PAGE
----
Tennessee Counties
Tennessee County map
Click Image to Enlarge

Tennessee Counties

There are ninety-five counties in the State of Tennessee. The oldest county is Washington County, founded in 1777. The most recently formed county is Chester County (1879)

Sevier County, Tennessee

Sevier County Education, Geography, and History

Sevier County, Tennessee Courthouse

Sevier County is a county of the state of Tennessee. Based on the 2010 census, the population was 89,889. Its county seat and largest city is Sevierville.

Sevier County comprises the Sevierville, TN Micropolitan Statistical Area, which is included in the Knoxville-Morristown-Sevierville, TN Combined Statistical Area.

Etymology - Origin of Sevier County Name

Named in honor of John Sevier (1745-1815), governor of the State of Franklin, territorial militia officer, US congressman from North Carolina and Tennessee, state senator and first governor of Tennessee.


County QuickFacts: CensusBureau Quick Facts

History of Sevier County

Created 1794 from Jefferson County; named in honor of John Sevier (1745-1815), governor of the State of Franklin, territorial militia officer, US congressman from North Carolina and Tennessee, state senator and first governor of Tennessee.

Sevier County was formed in 1794 from Jefferson County. (Acts of Tennessee 1794 [1st Session], Chapter 11).

There was a fire at the Sevier County courthouse in 1856.

Tennessee Encyclopedia of History and Culture
Located in East Tennessee, Sevier County has the distinction of having three birthdays: in 1785 under the State of Franklin, in 1794 under the Southwest Territory, and in 1796 under the State of Tennessee. Sevierville, the county seat, and the county were named in honor of John Sevier. The land area of 592.3 square miles has a varied topography which consists of fertile lowlands along the French Broad and Little Pigeon Rivers, the hilly portion drained by the Forks of Little Pigeon River, and the majestic peaks of the Great Smoky Mountains, including Clingman's Dome, the highest mountain peak in Tennessee.

The two branches of the Great Indian War Path which crossed the county became the chief migratory route for the early settlers in the 1780s. The signing of the Dumplin Treaty at Major Hugh Henry's Station in 1785 opened the area south of the French Broad for settlement.

The first court of Sevier County, State of Franklin, was held at Samuel Newell's Station on Boyds Creek in March 1785. The first court of Sevier County, Southwest Territory, was held at the home of Isaac Thomas on November 8, 1794. Magistrates present were Samuel Newell, Joseph Willson, Joshua Gist, Peter Bryant, Joseph Vance, and Andrew Evans. Absent were Mordecai Lewis and Robert Pollock. On January 11, 1796, Spencer Clack, John Clack, Samuel Wear, Peter Bryant, and Thomas Buckingham were sent to help prepare a state constitution at the convention in Knoxville. John Clack was elected to the Senate and Spencer Clack and Samuel Wear to the House of Representatives. Find more from the Tennessee Encyclopedia of History and Culture: SEVIER COUNTY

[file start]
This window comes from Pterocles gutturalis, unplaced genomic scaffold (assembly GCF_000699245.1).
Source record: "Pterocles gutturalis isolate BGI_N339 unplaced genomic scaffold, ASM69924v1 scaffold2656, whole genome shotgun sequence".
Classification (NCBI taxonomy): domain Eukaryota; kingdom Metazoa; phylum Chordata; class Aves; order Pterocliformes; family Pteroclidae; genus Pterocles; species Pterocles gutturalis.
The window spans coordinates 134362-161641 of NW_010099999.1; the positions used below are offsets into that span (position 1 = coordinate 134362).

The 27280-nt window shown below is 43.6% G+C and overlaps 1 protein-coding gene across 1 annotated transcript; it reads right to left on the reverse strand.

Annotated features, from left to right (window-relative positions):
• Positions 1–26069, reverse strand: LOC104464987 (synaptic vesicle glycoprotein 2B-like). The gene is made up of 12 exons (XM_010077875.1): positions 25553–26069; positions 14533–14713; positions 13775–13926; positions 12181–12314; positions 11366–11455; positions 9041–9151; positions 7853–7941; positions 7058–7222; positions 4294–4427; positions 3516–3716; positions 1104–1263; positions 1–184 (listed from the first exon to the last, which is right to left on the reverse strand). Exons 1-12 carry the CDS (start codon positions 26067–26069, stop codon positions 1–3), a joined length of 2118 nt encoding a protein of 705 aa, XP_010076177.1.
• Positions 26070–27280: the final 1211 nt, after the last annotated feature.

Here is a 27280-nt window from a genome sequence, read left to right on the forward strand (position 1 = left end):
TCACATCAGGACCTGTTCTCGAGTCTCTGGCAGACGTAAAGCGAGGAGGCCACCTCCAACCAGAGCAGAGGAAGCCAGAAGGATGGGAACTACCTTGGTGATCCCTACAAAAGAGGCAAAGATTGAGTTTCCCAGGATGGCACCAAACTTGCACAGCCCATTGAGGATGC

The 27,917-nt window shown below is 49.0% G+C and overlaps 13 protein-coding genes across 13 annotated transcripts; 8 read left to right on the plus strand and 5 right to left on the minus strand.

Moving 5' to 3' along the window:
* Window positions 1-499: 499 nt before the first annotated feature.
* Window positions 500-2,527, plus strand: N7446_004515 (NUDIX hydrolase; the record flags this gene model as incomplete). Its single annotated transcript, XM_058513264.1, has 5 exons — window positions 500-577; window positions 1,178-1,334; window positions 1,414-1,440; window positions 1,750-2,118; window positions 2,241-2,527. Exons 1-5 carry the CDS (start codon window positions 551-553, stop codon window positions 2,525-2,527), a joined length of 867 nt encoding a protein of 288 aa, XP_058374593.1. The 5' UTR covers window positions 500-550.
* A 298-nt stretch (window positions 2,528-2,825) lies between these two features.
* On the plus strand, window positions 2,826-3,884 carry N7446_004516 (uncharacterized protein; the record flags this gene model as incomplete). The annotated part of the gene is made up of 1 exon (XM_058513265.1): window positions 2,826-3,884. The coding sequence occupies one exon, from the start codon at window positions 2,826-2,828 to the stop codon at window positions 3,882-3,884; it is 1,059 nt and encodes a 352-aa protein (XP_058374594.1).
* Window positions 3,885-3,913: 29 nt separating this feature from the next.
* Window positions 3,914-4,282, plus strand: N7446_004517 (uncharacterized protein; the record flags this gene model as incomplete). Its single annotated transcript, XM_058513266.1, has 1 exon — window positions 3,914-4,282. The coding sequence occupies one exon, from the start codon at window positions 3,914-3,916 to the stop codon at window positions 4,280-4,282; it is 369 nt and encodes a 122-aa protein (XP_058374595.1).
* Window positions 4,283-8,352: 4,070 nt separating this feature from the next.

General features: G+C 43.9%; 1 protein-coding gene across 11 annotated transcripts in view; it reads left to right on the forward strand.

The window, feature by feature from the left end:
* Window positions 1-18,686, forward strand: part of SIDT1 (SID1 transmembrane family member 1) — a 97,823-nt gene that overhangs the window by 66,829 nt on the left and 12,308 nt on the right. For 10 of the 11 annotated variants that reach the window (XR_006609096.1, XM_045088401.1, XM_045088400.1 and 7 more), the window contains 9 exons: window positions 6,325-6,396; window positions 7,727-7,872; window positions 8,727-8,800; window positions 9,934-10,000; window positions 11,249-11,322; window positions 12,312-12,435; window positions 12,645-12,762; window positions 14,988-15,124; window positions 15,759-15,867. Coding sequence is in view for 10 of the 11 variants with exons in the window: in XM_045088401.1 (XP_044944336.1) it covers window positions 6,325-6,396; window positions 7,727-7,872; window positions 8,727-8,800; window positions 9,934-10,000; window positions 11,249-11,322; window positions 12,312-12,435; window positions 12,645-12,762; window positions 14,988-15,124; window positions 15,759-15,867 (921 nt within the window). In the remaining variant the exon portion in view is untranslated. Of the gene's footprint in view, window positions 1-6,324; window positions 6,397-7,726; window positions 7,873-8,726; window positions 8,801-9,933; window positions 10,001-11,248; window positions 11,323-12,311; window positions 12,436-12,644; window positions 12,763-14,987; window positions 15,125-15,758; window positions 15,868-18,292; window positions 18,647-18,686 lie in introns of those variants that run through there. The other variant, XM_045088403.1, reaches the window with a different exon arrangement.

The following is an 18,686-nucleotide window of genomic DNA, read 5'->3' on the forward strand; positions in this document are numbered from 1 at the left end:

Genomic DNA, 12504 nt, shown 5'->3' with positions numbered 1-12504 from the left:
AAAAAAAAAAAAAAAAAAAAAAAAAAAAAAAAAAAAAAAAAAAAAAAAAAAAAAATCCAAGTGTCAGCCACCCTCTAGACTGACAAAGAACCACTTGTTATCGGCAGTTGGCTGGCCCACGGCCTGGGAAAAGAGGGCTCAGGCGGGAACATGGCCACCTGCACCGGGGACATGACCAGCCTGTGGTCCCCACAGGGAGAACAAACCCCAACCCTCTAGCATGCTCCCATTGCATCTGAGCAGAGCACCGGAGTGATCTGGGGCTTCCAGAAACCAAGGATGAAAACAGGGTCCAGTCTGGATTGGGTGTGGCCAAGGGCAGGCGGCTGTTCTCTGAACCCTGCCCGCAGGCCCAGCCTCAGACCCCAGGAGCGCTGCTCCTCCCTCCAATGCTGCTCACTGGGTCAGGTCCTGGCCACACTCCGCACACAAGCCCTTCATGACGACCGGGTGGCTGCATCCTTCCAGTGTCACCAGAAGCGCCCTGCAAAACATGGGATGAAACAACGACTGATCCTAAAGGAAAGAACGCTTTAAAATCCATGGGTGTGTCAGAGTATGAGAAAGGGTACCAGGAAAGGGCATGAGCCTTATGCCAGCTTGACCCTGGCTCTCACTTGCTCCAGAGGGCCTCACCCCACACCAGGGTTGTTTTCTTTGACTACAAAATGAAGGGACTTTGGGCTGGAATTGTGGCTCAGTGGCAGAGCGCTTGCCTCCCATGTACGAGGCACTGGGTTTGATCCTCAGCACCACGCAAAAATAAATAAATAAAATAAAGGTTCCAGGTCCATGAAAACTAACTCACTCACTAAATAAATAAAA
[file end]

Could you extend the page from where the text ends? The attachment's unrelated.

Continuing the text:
Geography: Land and Water

Mountains over Sevier County at sunset from the Great Smoky Mountains National ParkAccording to the US Census Bureau, the county has a total area of 598 square miles (1,548 km2), of which 592 square miles (1,534 km2) is land and 5 square miles (14 km2) (0.91%) is water.

As one of the largest counties in Tennessee, Sevier County's terrain varies from one of the most rugged portions of the Appalachian Mountains to the river valley of the French Broad River and Douglas Lake. The maximum elevation differential in Sevier County is the greatest in Tennessee, ranging from a high of 6,643 feet (2,025 m) at Clingmans Dome (the highest point in the state) to a low of 850 feet (259 m) at the French Broad River.

Neighboring Counties

Bordering counties are as follows:

  • Jefferson County, Tennessee - north
  • Cocke County, Tennessee - east
  • Haywood County, North Carolina - southeast
  • Swain County, North Carolina - south
  • Blount County, Tennessee - west
  • Knox County, Tennessee - northwest


The Sevier County School System is composed of thirty-two public and private institutions ranging from Head Start programs through a number of secondary schools. One post-secondary institution is also located within the county. The one post-secondary institution in the county is a satellite campus of the Morristown-based Walters State Community College.

Tennessee Colleges, Universities, & Schools
Compare More Colleges and Universities
Find the Right School

Find more schools to match to your needs.

County Resources
US Counties
Click Image to Enlarge